Emerging Markets Debt Daily
U.S. Surprises – EM-Friendly?Natalia Gurushina, Chief Economist, Emerging Markets Fixed Income StrategyMay 14, 2021
U.S. growth – slowing or rebalancing? The outcome matters for EM. EM central banks’ guidance is getting more hawkish as economies re-open and the pace of vaccinations picks up.
The U.S. macro releases continue to drive global risk sentiment, including Emerging Markets (EM). Today we had another big miss – surprisingly weak April’s retail sales. There could be a simple explanation that spending is shifting from things to services as the economy reopens - meaning the U.S. growth is rebalancing rather than decelerating. If confirmed, this would be a sign that EM’s global backdrop remains supportive – especially as the pace of vaccinations continues to accelerate and the U.S. Federal Reserve does not change its course. Judging by the market reaction this morning – a lot of green on our Bloomberg screens – this remains the base case for now.
Few central banks in EM can afford to be as relaxed as the U.S. Fed – the markets tend to punish EMs for policy mistakes. And this explains why we detect more and more hawkish undertones in latest communications. The central bank of Chile joined the club yesterday, tweaking its forward guidance and opening room for a rate hike already this year. Mexico’s central bank is now saying that inflation risks are skewed to the upside, giving more credence to the market expectation of at least one full rate hike in the next 6 months.
Global factors do have an impact on EM, but the chart below is a reminder why we should never forget/ignore local developments. It shows performance of country sub-indices of the J.P. Morgan’s local government bond index (GBI-EM)1relative to the pre-COVID average. And the unit is “standard deviations”. Yep. The chart’s “wingspan” is massive – and so is the difference in total returns. VanEck’s monthly comments are a good source to check on how we see our respective asset classes – the latest one for EM Debt can be found here. Have a great weekend!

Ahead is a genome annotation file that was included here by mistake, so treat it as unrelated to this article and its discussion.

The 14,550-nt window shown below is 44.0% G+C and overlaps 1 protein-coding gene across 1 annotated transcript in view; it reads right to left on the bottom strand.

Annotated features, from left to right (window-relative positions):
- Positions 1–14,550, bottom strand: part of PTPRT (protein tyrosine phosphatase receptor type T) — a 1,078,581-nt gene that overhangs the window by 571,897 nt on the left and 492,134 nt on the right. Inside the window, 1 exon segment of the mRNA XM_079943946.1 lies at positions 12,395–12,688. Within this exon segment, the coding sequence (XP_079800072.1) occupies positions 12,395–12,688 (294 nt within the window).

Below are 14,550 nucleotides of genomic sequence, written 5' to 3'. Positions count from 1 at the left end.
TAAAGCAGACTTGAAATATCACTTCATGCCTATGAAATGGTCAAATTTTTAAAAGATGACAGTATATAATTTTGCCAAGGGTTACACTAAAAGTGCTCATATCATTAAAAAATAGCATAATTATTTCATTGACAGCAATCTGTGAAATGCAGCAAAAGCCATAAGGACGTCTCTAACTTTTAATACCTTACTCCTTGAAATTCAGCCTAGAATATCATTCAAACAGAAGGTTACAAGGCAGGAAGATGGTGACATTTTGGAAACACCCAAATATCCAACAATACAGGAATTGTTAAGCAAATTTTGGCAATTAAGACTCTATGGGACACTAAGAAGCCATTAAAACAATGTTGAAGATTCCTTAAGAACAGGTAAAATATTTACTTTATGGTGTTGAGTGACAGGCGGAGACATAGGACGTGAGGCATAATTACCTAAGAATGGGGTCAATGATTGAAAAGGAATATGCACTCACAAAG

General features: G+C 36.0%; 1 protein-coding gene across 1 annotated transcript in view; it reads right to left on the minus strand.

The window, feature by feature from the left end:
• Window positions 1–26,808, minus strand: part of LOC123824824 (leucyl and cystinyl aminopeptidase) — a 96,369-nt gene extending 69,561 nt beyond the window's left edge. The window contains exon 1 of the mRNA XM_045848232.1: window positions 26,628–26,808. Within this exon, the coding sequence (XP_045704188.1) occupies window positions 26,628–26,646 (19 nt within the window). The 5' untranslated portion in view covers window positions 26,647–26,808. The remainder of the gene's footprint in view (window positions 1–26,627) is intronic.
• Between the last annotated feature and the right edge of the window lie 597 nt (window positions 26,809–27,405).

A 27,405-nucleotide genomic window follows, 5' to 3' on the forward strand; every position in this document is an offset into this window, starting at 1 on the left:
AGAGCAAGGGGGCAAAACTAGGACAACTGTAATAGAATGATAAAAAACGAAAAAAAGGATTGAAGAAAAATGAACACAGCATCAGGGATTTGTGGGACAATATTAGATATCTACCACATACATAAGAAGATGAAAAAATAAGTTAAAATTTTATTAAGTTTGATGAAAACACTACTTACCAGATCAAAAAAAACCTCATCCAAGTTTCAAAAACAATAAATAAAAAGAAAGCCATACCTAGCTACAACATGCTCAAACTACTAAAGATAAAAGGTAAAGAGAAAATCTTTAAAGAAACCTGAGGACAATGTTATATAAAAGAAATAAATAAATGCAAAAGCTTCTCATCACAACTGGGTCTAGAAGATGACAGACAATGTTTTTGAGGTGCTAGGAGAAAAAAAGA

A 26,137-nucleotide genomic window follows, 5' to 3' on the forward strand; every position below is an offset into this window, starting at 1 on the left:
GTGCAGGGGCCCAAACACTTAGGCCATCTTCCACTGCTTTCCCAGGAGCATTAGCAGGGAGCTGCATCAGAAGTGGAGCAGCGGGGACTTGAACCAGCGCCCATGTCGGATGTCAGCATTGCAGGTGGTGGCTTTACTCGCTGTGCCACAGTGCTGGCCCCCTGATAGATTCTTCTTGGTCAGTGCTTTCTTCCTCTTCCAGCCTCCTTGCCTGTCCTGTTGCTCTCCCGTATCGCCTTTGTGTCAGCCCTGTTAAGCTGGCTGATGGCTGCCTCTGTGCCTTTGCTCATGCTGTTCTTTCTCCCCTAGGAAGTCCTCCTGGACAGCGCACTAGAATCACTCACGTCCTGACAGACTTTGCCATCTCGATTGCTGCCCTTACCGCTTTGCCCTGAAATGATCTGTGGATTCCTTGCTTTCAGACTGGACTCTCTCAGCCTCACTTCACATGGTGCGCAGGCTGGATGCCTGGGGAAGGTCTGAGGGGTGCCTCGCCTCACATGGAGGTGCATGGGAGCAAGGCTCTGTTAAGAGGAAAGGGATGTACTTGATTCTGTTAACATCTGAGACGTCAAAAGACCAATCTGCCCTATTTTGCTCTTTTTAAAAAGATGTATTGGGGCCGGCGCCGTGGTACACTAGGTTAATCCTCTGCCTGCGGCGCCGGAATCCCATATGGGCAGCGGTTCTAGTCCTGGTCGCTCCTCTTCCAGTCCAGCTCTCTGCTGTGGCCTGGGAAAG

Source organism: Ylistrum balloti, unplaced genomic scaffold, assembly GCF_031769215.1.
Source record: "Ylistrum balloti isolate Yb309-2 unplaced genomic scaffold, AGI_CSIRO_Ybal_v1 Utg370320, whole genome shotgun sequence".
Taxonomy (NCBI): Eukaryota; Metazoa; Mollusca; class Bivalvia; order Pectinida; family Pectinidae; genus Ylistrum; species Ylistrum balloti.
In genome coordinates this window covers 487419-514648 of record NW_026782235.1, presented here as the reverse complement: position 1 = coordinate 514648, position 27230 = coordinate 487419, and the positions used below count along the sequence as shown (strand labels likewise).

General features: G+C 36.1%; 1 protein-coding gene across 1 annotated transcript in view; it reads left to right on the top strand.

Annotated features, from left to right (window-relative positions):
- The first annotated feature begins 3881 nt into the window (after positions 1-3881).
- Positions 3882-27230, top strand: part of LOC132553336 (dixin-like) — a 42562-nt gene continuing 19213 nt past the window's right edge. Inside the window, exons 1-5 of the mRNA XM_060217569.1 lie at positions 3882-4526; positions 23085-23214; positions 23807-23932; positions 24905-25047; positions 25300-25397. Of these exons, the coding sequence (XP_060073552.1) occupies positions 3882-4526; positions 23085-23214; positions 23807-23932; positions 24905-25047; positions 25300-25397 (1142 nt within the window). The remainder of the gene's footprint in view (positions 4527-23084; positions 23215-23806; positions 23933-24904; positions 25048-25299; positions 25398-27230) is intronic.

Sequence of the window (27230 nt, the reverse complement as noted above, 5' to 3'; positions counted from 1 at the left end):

Charts at a Glance: EM Local Debt – Countries’ Specifics Matter for Performance
Source: VanEck Research; Bloomberg LP
PMI – Purchasing Managers’ Index: economic indicators derived from monthly surveys of private sector companies. A reading above 50 indicates expansion, and a reading below 50 indicates contraction; ISM – Institute for Supply Management PMI: ISM releases an index based on more than 400 purchasing and supply managers surveys; both in the manufacturing and non-manufacturing industries; CPI – Consumer Price Index: an index of the variation in prices paid by typical consumers for retail goods and other items; PPI – Producer Price Index: a family of indexes that measures the average change in selling prices received by domestic producers of goods and services over time; PCE inflation – Personal Consumption Expenditures Price Index: one measure of U.S. inflation, tracking the change in prices of goods and services purchased by consumers throughout the economy; MSCI – Morgan Stanley Capital International: an American provider of equity, fixed income, hedge fund stock market indexes, and equity portfolio analysis tools; VIX – CBOE Volatility Index: an index created by the Chicago Board Options Exchange (CBOE), which shows the market's expectation of 30-day volatility. It is constructed using the implied volatilities on S&P 500 index options.; GBI-EM – JP Morgan’s Government Bond Index – Emerging Markets: comprehensive emerging market debt benchmarks that track local currency bonds issued by Emerging market governments; EMBI – JP Morgan’s Emerging Market Bond Index: JP Morgan's index of dollar-denominated sovereign bonds issued by a selection of emerging market countries; EMBIG - JP Morgan’s Emerging Market Bond Index Global: tracks total returns for traded external debt instruments in emerging markets.
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